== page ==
In Pictures

One month later: Reflecting on STS-135 and the space program

I can’t believe it’s been a month since I captured the above video of Space Shuttle Atlantis escaping Earth’s grasp to rendezvous with the International Space Station on the 135th and final mission of the Space Shuttle program. I’m still in awe of where I was (3.1 miles away at the press site); I’m still in awe of the people I got to meet (some of which I will get to see again tonight at the Smithsonian National Air & Space Museum); and I am still saddened by the fact that nobody will get to see this machine fly again and that we have no clear path to getting Americans back in space from our soil. But that being said, NASA is not dead — far from it. The space program is still doing very important, relevant things.

For instance, NASA just launched a probe to Jupiter to learn more about it than ever before. Next month, two unmanned spacecraft are heading back to the Moon for research on the Moon’s gravitational field. The data we gather from unmanned missions is invaluable (and there are many, many things unmanned probes can do that manned flights couldn’t even consider, such as ramming into Jupiter as Juno is scheduled to do).

The #NASATweetup program, which helped me realize my life-long dream of seeing a Shuttle launch in person, is exceptional. If you have an interest in space and like to tweet about it, you are foolish not to follow @NASATweetup and sign up for the next one. I can only speak for myself, but I can safely say that going to mine changed my life.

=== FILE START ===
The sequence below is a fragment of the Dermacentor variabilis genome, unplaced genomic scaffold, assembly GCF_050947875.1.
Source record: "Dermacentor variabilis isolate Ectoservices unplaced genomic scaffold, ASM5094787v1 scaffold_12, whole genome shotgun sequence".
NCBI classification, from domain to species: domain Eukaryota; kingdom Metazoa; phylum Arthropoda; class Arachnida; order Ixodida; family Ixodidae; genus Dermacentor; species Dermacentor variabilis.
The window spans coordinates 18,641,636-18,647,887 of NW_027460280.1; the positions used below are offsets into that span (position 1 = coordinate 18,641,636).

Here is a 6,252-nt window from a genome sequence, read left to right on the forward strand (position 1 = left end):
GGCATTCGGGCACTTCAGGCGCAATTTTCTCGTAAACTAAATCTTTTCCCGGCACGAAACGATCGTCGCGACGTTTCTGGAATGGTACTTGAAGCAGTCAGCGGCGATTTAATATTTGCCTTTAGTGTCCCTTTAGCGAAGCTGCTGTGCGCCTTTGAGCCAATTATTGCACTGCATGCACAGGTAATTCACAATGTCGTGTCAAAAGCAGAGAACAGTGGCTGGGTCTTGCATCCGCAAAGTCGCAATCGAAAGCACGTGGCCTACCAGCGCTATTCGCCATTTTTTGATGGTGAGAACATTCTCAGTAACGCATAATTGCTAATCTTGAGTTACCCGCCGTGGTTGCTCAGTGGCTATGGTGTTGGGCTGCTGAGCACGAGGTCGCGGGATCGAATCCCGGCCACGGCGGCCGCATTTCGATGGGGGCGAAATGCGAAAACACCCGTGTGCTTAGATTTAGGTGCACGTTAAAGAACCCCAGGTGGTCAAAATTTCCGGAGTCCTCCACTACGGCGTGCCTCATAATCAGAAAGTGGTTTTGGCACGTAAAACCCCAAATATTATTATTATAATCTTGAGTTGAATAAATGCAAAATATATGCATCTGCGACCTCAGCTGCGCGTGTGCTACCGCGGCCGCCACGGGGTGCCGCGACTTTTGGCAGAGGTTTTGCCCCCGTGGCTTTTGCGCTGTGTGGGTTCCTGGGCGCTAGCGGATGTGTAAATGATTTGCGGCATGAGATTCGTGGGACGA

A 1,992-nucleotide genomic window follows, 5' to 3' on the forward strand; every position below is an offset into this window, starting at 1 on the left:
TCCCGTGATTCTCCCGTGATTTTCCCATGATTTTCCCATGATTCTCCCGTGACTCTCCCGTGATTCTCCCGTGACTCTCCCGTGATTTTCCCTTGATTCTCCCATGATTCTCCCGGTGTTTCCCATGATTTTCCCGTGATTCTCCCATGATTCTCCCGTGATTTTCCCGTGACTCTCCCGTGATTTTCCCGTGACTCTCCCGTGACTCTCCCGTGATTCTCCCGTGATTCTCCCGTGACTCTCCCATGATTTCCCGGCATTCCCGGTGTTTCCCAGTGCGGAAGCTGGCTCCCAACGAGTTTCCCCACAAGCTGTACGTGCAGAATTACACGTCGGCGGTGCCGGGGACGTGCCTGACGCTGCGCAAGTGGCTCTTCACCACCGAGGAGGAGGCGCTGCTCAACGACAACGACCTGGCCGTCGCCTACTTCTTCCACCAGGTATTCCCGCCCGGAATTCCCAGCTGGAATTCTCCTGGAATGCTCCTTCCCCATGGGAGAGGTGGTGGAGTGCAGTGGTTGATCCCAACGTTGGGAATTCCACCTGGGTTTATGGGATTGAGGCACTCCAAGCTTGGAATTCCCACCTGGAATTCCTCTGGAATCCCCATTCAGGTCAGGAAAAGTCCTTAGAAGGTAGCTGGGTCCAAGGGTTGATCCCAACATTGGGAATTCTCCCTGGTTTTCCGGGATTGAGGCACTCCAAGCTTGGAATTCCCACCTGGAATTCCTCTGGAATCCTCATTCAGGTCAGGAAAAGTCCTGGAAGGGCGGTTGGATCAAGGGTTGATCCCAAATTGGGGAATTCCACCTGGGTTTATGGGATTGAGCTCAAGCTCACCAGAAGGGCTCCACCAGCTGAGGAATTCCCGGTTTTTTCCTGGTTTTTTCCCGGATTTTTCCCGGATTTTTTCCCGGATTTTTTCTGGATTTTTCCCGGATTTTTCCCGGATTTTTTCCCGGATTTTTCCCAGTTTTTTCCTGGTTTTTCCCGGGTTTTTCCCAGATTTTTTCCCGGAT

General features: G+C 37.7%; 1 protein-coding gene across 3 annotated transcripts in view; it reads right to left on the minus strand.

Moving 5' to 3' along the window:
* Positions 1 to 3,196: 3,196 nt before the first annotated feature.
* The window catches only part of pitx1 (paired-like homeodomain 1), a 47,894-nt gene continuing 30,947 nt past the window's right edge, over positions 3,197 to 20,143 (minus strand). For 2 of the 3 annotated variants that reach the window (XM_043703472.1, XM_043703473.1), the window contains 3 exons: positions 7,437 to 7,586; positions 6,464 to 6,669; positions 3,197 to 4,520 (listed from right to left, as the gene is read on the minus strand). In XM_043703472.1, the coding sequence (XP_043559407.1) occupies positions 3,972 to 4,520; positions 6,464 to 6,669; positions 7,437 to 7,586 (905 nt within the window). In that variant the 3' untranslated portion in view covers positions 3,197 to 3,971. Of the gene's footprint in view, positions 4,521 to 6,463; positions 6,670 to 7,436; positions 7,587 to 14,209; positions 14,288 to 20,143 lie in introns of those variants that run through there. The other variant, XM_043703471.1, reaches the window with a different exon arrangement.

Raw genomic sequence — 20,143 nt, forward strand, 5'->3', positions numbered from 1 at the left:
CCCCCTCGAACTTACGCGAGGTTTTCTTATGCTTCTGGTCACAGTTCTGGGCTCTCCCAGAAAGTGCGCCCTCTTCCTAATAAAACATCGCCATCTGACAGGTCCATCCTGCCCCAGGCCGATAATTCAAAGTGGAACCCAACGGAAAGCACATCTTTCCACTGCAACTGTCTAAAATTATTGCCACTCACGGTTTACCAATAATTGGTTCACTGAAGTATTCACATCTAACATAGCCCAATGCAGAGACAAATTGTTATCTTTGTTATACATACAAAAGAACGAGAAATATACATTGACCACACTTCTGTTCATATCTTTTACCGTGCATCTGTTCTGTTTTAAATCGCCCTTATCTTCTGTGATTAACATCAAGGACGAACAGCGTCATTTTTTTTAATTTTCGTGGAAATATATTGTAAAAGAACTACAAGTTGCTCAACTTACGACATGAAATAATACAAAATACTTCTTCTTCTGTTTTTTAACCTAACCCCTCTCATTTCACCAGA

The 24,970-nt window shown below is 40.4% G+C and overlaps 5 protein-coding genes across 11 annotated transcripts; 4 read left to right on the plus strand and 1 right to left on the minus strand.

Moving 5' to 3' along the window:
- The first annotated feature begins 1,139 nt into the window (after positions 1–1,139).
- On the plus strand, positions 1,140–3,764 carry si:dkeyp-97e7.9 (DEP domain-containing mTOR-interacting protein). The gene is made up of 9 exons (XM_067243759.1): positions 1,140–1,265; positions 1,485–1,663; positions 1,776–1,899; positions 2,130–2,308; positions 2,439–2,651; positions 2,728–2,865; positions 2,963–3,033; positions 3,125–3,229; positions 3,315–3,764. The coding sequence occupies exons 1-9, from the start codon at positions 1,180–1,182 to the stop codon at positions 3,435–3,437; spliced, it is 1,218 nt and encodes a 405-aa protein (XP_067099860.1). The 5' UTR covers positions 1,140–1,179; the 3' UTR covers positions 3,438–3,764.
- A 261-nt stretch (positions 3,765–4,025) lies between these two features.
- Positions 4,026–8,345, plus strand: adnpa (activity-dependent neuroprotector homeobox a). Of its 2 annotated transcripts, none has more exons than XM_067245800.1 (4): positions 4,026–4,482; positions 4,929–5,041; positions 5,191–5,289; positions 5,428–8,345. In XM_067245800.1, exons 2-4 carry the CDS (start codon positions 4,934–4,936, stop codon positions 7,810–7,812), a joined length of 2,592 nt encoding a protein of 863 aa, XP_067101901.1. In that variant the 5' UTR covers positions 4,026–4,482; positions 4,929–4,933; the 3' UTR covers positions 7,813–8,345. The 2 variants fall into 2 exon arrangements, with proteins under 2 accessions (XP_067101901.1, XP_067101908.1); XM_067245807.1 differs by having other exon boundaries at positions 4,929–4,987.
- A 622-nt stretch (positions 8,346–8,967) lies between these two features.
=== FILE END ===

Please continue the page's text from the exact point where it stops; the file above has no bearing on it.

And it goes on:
In Pictures

End of the shuttle era

NASATweetup for landing

A Twitpic of the lucky 50 getting to watch Atlantis’s landing. Via Beth Beck.

An era in manned spaceflight — the only era I’ve known — is coming to an end early this morning as Atlantis touches down for the final time at Kennedy Space Center. I’m watching it at SpaceVidCast, which has a HD feed from NASA TV and a widely-respected chat community. It’s a shame to see the Shuttle go, but all good things, after all, must come to an end. I just feel very fortunate I was able to see this one launch; I’ll have more thoughts on this when I am more fully awake.

Atlantis rolling out to the launchpad

In a very positive sign of a return to what passes for normalcy in the space program, Atlantis arrived at pad 39B to get ready for a launch which NASA wants to be later this month. This mission will be crucial in resuming construction of the international space station, which will be the final frontier for the shuttle program as it’s scheduled for retirement in 2010.